Cherry Tree Lane
Mattie Willitt hates the idea of marriage to her father’s friend Stan, especially when money will change hands between the two men on the wedding day. Bart is an aggressive bully who expects his two younger daughters to remain at home and look after him in his old age once Mattie has married Stan.
Set in Wiltshire in 1910, the story tells how Mattie and her sisters make up their minds to escape before it is too late. There is little time to plan, and not much money, but the younger girls have a boyfriend who is willing to help them vanish. Mattie, fighting a heavy cold, opts to go alone and, when her money runs out, sets off to walk to Bristol. Within hours, she is near death in a rainstorm, and though a small boy returning home from school finds her and brings his father, Mattie’s life hangs in the balance for many days.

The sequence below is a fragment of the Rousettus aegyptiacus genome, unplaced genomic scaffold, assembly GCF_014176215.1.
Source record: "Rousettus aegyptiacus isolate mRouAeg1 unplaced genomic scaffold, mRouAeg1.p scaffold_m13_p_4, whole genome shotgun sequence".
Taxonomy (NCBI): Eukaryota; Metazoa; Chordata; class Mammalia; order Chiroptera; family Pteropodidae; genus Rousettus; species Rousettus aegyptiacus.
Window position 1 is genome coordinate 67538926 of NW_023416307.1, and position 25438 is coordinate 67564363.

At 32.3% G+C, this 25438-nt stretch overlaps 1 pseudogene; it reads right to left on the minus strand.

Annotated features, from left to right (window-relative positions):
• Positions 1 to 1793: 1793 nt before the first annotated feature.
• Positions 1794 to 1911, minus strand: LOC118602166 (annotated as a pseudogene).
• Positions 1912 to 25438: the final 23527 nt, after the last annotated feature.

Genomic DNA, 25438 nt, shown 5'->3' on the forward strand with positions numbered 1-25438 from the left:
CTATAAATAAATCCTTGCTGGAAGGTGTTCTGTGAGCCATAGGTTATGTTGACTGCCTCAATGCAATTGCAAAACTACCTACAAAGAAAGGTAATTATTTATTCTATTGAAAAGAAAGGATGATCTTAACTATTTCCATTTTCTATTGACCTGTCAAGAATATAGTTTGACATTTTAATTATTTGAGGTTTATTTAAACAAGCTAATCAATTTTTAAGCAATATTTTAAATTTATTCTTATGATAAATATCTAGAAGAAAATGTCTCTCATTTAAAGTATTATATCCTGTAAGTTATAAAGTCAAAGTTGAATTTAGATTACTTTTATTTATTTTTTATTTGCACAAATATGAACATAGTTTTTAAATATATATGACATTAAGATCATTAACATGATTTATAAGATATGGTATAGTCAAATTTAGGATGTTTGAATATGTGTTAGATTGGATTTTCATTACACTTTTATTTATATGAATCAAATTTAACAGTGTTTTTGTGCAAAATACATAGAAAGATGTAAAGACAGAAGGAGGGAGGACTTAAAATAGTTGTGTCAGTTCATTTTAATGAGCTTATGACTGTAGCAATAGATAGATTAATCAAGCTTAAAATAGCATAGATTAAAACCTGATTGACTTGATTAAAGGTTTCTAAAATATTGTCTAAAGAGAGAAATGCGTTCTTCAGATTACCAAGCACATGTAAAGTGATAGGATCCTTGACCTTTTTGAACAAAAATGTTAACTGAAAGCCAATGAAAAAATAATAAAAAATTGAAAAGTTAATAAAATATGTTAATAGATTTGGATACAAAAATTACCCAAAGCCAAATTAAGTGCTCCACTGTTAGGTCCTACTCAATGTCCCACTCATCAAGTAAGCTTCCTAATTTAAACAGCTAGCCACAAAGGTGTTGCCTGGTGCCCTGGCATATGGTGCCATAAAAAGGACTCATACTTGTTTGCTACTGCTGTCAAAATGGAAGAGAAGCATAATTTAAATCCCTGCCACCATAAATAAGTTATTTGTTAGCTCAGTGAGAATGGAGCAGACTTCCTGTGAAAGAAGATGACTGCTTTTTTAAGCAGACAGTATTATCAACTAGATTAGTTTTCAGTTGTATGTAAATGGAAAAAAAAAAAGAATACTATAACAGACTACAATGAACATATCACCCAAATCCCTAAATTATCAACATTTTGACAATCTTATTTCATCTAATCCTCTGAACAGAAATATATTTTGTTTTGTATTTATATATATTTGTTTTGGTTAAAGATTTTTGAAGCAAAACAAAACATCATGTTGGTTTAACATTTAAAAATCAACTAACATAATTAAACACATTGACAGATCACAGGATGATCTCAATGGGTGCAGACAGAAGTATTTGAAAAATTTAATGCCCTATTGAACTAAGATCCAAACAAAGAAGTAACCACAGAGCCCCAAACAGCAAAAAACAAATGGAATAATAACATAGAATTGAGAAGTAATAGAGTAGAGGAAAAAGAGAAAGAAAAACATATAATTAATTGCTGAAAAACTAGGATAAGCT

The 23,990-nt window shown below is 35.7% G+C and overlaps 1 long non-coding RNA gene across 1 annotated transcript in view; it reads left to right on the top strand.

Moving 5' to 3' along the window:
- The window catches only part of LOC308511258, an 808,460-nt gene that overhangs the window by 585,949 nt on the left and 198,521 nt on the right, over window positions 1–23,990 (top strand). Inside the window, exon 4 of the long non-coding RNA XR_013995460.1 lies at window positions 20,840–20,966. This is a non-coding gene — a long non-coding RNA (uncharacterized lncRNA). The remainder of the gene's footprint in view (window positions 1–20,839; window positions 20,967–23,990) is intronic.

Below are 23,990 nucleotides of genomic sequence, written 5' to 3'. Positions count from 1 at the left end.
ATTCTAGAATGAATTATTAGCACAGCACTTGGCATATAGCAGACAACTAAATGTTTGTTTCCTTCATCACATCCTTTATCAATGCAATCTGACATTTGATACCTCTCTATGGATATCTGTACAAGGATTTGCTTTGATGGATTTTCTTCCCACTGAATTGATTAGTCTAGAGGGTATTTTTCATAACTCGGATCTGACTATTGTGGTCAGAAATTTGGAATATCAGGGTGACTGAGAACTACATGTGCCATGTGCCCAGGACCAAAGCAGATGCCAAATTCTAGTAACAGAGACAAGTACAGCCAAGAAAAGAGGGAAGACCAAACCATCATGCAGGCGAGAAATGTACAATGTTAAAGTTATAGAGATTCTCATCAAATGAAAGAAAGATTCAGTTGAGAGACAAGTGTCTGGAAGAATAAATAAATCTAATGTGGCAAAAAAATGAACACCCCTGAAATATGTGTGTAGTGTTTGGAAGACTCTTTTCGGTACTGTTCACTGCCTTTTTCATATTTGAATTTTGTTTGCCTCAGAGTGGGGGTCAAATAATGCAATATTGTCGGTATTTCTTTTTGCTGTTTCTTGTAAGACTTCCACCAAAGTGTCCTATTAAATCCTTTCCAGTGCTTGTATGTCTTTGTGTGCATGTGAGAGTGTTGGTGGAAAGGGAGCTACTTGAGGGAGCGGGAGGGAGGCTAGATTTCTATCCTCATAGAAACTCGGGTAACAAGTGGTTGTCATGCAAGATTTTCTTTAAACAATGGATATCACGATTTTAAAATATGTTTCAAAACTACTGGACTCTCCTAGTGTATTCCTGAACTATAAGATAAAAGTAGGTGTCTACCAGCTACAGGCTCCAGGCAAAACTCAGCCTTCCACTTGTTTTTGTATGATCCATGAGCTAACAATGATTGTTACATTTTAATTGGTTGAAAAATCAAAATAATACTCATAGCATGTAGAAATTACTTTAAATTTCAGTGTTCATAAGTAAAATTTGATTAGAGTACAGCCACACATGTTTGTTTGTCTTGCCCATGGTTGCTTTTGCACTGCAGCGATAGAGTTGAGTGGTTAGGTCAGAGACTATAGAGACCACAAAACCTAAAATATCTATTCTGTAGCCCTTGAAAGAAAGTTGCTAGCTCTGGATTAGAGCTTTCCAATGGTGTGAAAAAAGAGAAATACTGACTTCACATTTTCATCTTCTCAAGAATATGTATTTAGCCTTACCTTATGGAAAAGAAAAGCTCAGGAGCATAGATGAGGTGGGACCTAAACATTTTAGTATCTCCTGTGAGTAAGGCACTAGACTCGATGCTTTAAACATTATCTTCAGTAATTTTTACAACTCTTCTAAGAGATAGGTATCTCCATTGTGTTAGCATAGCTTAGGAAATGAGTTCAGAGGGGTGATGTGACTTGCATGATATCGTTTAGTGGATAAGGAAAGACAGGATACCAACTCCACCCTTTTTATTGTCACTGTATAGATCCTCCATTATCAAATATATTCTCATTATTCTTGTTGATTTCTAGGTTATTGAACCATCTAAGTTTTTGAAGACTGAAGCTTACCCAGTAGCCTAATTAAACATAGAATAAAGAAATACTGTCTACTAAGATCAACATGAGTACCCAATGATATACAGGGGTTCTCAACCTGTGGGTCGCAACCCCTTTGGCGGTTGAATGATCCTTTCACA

This is where the story really begins. The spare, clear writing style moves the story along at just the right pace, and the reader gains a clear picture of the characters through their actions and dialogue. I found myself reading on much longer than I intended because I enjoyed meeting the lovely young widower Jacob and his children, and the sharp-tongued, decisive Miss Newington. With Bart and Stan tracking Mattie in order to take her back home, and bullies who try to cheat their way into inheriting Miss Newington’s big house, the story does not flag at all, and I recommend it as a jolly good read.